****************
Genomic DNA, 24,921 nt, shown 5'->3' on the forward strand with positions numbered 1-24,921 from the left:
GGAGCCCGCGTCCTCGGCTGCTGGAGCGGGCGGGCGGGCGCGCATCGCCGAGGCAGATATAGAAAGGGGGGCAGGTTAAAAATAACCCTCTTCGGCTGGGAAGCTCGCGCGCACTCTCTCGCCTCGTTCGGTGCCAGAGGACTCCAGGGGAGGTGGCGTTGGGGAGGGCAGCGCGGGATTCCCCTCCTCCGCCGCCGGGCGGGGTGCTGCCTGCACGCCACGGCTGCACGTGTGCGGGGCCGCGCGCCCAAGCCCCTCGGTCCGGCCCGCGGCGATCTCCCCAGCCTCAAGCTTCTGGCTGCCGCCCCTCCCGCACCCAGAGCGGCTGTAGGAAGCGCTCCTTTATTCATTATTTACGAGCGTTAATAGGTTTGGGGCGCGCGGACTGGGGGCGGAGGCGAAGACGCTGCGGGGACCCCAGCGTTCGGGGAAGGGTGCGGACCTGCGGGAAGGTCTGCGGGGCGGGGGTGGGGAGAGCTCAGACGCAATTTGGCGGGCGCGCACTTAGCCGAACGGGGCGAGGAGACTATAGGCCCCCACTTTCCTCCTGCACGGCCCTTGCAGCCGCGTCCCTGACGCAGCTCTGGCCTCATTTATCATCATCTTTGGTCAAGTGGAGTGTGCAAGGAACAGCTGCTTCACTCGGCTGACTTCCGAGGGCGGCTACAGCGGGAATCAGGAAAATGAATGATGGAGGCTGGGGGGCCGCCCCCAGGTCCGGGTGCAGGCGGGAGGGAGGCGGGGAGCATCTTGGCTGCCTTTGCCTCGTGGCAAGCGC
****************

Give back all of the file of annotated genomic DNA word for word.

Genomic DNA, 24,921 nt, shown 5'->3' on the forward strand with positions numbered 1-24,921 from the left:
GGAGCCCGCGTCCTCGGCTGCTGGAGCGGGCGGGCGGGCGCGCATCGCCGAGGCAGATATAGAAAGGGGGGCAGGTTAAAAATAACCCTCTTCGGCTGGGAAGCTCGCGCGCACTCTCTCGCCTCGTTCGGTGCCAGAGGACTCCAGGGGAGGTGGCGTTGGGGAGGGCAGCGCGGGATTCCCCTCCTCCGCCGCCGGGCGGGGTGCTGCCTGCACGCCACGGCTGCACGTGTGCGGGGCCGCGCGCCCAAGCCCCTCGGTCCGGCCCGCGGCGATCTCCCCAGCCTCAAGCTTCTGGCTGCCGCCCCTCCCGCACCCAGAGCGGCTGTAGGAAGCGCTCCTTTATTCATTATTTACGAGCGTTAATAGGTTTGGGGCGCGCGGACTGGGGGCGGAGGCGAAGACGCTGCGGGGACCCCAGCGTTCGGGGAAGGGTGCGGACCTGCGGGAAGGTCTGCGGGGCGGGGGTGGGGAGAGCTCAGACGCAATTTGGCGGGCGCGCACTTAGCCGAACGGGGCGAGGAGACTATAGGCCCCCACTTTCCTCCTGCACGGCCCTTGCAGCCGCGTCCCTGACGCAGCTCTGGCCTCATTTATCATCATCTTTGGTCAAGTGGAGTGTGCAAGGAACAGCTGCTTCACTCGGCTGACTTCCGAGGGCGGCTACAGCGGGAATCAGGAAAATGAATGATGGAGGCTGGGGGGCCGCCCCCAGGTCCGGGTGCAGGCGGGAGGGAGGCGGGGAGCATCTTGGCTGCCTTTGCCTCGTGGCAAGCGC